Home Back to Mushrooms Contact Us

Morels (Morchella spp.)

Other Names:

White Morel, Yellow Morel, Black Morel

Range:

Family:

Morchellaceae Morcella family

Identifying characteristics:

Growth Type:

Morels are a very distinct genus of mushrooms. Looking somewhat like a pine cone on a stalk, morels have a spongy, porous, honeycombed appearance. The stems and caps are hollow. The caps of the white morel are white ridged, with tan pores, and as they age, the ridges and pores become yellowish, changing the name to the yellow morel. I have even heard tell of yellow morels which, in perfect conditions, grow to a foot tall, and become giant morels. I have yet to see this phenomenon, so I lend these fables the same weight as I do stories of unicorns, and fairies. The black morel has black ridges with tan pores. The black morel tends to become darker with age. When the cap has turned predominately to all black, it is unpalatable. Morels only have one look a like; Ascomycete spp., or false morels are a group of mushrooms which at first glance appear to be morels, but upon closer scrutiny their differences become glaringly obvious. While Morels have a porous surface, the surface of false morels have a brain-like appearance.

Cap:

" - 1 5/8" wide, " - 2" high; elongate and narrowly conical; with dark gray to black longitudinal and radial ribs (sometimes irregular), and long, yellow-brown pits; attached to stalk at base; hollow.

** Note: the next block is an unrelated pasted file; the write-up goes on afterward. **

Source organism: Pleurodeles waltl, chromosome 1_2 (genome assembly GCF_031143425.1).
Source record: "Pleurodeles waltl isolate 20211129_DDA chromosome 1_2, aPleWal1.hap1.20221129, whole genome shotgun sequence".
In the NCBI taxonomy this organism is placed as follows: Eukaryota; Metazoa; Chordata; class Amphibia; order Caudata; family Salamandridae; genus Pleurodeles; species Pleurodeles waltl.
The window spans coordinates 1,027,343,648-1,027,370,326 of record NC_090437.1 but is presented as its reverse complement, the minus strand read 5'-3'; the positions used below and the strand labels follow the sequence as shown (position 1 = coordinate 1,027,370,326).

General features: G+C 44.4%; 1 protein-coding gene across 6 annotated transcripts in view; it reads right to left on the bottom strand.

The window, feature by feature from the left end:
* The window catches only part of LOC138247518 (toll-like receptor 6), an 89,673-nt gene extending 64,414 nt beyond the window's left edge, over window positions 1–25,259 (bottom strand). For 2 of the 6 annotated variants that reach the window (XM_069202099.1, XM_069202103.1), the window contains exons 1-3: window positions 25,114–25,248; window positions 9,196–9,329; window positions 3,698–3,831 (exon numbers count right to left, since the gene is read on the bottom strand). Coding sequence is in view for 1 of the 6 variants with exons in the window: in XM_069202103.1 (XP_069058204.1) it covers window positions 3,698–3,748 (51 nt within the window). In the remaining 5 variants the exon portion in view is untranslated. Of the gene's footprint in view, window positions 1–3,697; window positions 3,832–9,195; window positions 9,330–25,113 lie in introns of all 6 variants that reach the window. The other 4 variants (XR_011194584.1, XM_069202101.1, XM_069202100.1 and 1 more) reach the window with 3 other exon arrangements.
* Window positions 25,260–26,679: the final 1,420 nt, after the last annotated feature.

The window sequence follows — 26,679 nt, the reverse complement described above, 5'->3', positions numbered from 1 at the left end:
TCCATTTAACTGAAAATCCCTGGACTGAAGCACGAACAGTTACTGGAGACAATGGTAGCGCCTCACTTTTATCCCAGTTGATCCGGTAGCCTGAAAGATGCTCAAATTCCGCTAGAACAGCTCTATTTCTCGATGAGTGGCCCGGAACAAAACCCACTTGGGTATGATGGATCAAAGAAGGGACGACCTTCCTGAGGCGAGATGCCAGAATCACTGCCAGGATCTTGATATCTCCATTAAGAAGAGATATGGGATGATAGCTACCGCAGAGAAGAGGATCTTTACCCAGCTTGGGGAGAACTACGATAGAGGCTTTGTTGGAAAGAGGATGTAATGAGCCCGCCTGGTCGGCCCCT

Stem:

2" - 4" long, " - 1 5/8" thick; whitish, granular to mealy; hollow.

Gills:

N/A

Spores:

24 - 28 x 12 - 14 ; elliptical, smooth, located in pits.

Spore Print:

N/A

Height:

2" - 6" tall.

Miscellaneous characteristics:

N/A

National Audubon Society Field Guide to North American Mushrooms Description:

The black morel; Black ribbed, honeycombed cap on whitish stalk.

Cap: " - 1 5/8" wide, " - 2" high; elongate and narrowly conical; with dark gray to black longitudinal and radial ribs (sometimes irregular), and long, yellow-brown pits; attached to stalk at base; hollow.

Stalk: 2" - 4" long, " - 1 5/8" thick; whitish, granular to mealy; hollow.

Spores: 24 - 28 x 12 - 14 ; elliptical, smooth, located in pits.

Season:

April - May

Habitat:

Moist woodlands, old orchards, burned areas, coniferous forests especially spruce, sandy soils.

Parts Used:

Whole mushroom

Cautions:

While a very tasty edible, some people do experience gastric upset when eating black morels. This may be due to the fact that black morels are thought to be composed of numerous varieties. This means that a person can eat black morels one time with no ill effect, and end up sick to their stomachs the next time.

Uses:

Wild Food Uses:

Enjoy this choice offering just about any way you can imagine.

The following text is meant for informational purposes only. It is not meant to diagnose or treat any illness or injury. Always consult with a physician or other qualified medical care provider concerning the diagnosis and treatment of any illness or injury.

Medicinal Uses:

None Known

Medicinal Actions:

N/A

False Morels (Ascomycete spp.)

Note how the cap appears wrinkled rather than porous.

False Morel. While many people eat this morel look a like with no apparent side effects, there have been instances of acute toxicity associated with ingesting Ascomycete spp.

 

Back To Mushrooms
 
Some Images courtesy of Wikimedia Commons.
Home Back to Mushrooms Contact Us

Contact Living Afield

Revised: 05/11/16 Living Afield